Sunday, July 29, 2007

Blogathon 33: Adventures of Superman #612

I've been a fan of Joe Casey's work since Cable #51. I was reading the book when he took over and, man, he did some great work there. My subscription ran out before he and Ladronn finished their run, so I should probably complete it sometime, eh? Ever since then, I'll usually give whatever he does a look.

It took until issue 612 of Adventures of Superman to check out his run. He had been working on the title since issue 587. It took this cover by Kevin Nowlan to make me pick up the book:

How can you not pick up a book with a cover like that?

Little did I know at the time that it would begin a twelve-issue run that would have me telling anyone I could to buy Adventures of Superman because it's just that damn good. Hell, in his interview for Astonishing X-Men: Second Stage, Warren Ellis mentions Casey's final year on the book briefly (which made me wonder about Ellis reading it--I assume if he did, it was research, quite possibly for his JLA Classified story or maybe he just heard about) because it did something very interesting, but I'll get to that when it actually comes up.

For now, #612 . . .

The issue begin narration about a hero called Major Victory whose house has been trashed and we find him curled up in bed, his entire body drained of colour. Outside, three similarly white men stand. We are told "THEY ARE THE HOLLOW MEN. AND THIS IS THE WAY THE WORLD ENDS."

Cut to: a prisoner being prepped for execution, he insists he's innocent and then the wall is smashed in and there stands a man in a red cape with a red S in a triangle on his chest. He tells them that they've got the wrong man. We never see this man completely, but his outfit is blue, his hair is dark and cut short, and he's got the real murderer, a signed confession and the governor. He's saved an innocent man.

Clark Kent attends a lecture by Ben Conrad, an elderly man who was a journalist and apparently inspired Clark to be one as well. Conrad is writing a new novel, his first since 1960 and it's called "Champion of the Oppressed."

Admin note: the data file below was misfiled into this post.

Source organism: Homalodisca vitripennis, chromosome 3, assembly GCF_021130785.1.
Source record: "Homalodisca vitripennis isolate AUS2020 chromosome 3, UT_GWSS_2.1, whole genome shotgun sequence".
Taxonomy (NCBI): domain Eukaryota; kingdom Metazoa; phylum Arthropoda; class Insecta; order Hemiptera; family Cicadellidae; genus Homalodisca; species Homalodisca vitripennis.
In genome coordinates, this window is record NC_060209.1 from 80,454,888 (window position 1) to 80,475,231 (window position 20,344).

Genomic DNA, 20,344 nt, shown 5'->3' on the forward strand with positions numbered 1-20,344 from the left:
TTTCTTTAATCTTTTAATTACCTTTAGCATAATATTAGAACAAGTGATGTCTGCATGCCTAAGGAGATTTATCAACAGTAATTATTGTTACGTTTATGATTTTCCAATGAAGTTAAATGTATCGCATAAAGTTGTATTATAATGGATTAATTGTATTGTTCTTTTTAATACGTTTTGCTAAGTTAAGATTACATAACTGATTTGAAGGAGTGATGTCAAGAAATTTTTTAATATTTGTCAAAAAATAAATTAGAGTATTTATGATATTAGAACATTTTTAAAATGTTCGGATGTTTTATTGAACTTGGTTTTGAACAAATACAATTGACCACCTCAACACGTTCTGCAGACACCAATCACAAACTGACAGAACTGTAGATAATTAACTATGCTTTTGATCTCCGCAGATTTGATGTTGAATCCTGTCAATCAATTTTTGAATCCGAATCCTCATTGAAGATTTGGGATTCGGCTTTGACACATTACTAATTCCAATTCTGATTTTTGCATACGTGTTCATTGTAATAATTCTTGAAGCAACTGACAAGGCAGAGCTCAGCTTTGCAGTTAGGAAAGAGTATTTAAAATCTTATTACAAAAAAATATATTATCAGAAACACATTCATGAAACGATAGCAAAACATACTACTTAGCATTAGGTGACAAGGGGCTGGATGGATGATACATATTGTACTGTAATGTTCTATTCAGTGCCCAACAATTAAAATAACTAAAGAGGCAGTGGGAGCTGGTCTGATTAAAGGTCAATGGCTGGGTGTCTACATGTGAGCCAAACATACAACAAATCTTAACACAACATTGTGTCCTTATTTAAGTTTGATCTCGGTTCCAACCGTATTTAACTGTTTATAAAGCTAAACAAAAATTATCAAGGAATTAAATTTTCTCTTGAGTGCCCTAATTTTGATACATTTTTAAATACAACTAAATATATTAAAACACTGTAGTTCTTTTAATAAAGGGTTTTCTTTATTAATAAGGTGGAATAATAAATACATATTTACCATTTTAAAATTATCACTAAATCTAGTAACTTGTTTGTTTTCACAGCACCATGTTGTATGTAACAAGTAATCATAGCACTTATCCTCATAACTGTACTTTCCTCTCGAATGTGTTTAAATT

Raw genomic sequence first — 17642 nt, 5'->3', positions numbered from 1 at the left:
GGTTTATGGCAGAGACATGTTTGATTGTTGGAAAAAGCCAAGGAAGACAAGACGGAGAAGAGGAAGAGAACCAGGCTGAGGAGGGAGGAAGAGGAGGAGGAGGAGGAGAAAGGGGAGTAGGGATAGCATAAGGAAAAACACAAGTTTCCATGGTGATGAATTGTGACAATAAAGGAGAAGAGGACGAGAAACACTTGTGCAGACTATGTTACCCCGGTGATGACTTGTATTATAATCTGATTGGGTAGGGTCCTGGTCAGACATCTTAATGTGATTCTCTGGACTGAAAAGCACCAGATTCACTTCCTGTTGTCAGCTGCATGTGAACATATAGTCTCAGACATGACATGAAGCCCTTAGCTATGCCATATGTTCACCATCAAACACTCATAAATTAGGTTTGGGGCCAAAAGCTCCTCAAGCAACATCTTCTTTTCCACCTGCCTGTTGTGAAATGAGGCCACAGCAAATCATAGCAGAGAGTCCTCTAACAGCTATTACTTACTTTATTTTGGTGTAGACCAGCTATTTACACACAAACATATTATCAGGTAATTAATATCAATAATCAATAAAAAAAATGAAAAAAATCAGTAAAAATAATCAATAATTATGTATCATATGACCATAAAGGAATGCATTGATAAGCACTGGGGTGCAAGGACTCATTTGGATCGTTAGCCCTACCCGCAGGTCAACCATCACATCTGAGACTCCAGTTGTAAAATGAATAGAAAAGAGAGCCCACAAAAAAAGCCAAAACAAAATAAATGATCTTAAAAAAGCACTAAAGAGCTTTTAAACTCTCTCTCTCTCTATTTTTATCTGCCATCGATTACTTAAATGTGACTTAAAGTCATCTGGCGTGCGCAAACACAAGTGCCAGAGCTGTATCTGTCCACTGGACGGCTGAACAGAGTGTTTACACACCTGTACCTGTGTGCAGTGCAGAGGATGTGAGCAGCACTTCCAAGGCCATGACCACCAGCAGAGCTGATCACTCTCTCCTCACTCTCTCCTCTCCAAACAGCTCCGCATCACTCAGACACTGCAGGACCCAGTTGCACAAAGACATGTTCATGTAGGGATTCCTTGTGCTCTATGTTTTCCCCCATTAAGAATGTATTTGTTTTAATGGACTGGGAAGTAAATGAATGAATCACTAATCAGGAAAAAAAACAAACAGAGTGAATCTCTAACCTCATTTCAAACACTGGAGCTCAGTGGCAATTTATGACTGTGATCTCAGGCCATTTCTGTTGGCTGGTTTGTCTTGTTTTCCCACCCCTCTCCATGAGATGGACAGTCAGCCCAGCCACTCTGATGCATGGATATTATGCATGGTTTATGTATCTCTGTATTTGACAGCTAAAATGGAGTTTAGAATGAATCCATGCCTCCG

Our mystery stongman prevents a man from beating his wife. He stops the police from beating protestors. Conrad seems somber about the news, but also righteous in a way until he gets a visit from Clark who is told that Superman is the inspiration for the novel, but a version of Superman that fights for the everyman, who doesn't wrestle with aliens and take meetings on the moon. Someone who'll protect the little folks.

And our mystery strongman appears from the sky, attacking police officers who are brutally abusing a man in handcuffs. This is spliced with Clark and Conrad as Clark tells him he has to do something about the situation before it goes beyond his control.

Th army gets involved and so does Superman, who kicks up a cloud of dust just as Conrad deletes his manuscript and his strongman disappears. He tries to tell Superman that he has to fight against the injustice, to make the world better and Superman tells him that their job is to inspire, not judge them.

The issue ends with Conrad accepting that he can't write fiction, but we get a look at the cover of his first book: "The Hollow Men."

Now, if this issue isn't a giant statement on modern superheroes, specifically Superman, I don't know what is. The wonderful pun title, "Authorised" invokes Ben Conrad's abilities, but also the Authority. The way Superman originally acted is very much in line with how the Authority acts. In a way, Casey reminds readers that what those character do is nothing new, Superman did it first, but he also moved beyond those types of actions and took a more mature, long-term view to how he deals with the world. Now, I don't necessarily agree with that methodology, but Casey prevents it in a convincing manner, especially when the two are juxtaposed.

This is just the beginning of Casey exploring what Superman means at the beginning of the 21st century. What role does this hero from the 1930s have in the modern world? The answers may surprise you; they sure as hell surprised me.